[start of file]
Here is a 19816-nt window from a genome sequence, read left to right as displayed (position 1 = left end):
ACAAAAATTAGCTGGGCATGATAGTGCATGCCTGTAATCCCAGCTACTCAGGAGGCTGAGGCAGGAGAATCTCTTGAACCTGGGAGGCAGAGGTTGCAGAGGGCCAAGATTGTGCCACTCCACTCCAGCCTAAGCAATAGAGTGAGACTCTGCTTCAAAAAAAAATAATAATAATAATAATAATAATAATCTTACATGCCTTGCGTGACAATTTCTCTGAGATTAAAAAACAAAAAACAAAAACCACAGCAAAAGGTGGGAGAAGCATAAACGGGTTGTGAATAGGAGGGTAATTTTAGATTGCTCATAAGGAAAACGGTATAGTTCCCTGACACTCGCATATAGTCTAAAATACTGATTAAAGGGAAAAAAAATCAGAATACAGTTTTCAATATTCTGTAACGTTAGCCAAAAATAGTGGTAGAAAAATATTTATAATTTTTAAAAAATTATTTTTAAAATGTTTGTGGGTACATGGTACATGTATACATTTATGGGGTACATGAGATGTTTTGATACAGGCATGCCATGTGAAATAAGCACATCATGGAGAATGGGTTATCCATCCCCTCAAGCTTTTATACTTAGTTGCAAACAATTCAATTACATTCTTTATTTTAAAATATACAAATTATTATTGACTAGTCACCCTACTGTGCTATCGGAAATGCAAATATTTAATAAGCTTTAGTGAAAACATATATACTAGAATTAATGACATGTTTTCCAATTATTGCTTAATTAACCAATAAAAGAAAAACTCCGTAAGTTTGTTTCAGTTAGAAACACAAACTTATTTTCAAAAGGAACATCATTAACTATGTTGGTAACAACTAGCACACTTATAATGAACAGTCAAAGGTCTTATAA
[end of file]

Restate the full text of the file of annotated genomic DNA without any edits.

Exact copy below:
Here is a 19816-nt window from a genome sequence, read left to right as displayed (position 1 = left end):
ACAAAAATTAGCTGGGCATGATAGTGCATGCCTGTAATCCCAGCTACTCAGGAGGCTGAGGCAGGAGAATCTCTTGAACCTGGGAGGCAGAGGTTGCAGAGGGCCAAGATTGTGCCACTCCACTCCAGCCTAAGCAATAGAGTGAGACTCTGCTTCAAAAAAAAATAATAATAATAATAATAATAATAATCTTACATGCCTTGCGTGACAATTTCTCTGAGATTAAAAAACAAAAAACAAAAACCACAGCAAAAGGTGGGAGAAGCATAAACGGGTTGTGAATAGGAGGGTAATTTTAGATTGCTCATAAGGAAAACGGTATAGTTCCCTGACACTCGCATATAGTCTAAAATACTGATTAAAGGGAAAAAAAATCAGAATACAGTTTTCAATATTCTGTAACGTTAGCCAAAAATAGTGGTAGAAAAATATTTATAATTTTTAAAAAATTATTTTTAAAATGTTTGTGGGTACATGGTACATGTATACATTTATGGGGTACATGAGATGTTTTGATACAGGCATGCCATGTGAAATAAGCACATCATGGAGAATGGGTTATCCATCCCCTCAAGCTTTTATACTTAGTTGCAAACAATTCAATTACATTCTTTATTTTAAAATATACAAATTATTATTGACTAGTCACCCTACTGTGCTATCGGAAATGCAAATATTTAATAAGCTTTAGTGAAAACATATATACTAGAATTAATGACATGTTTTCCAATTATTGCTTAATTAACCAATAAAAGAAAAACTCCGTAAGTTTGTTTCAGTTAGAAACACAAACTTATTTTCAAAAGGAACATCATTAACTATGTTGGTAACAACTAGCACACTTATAATGAACAGTCAAAGGTCTTATAA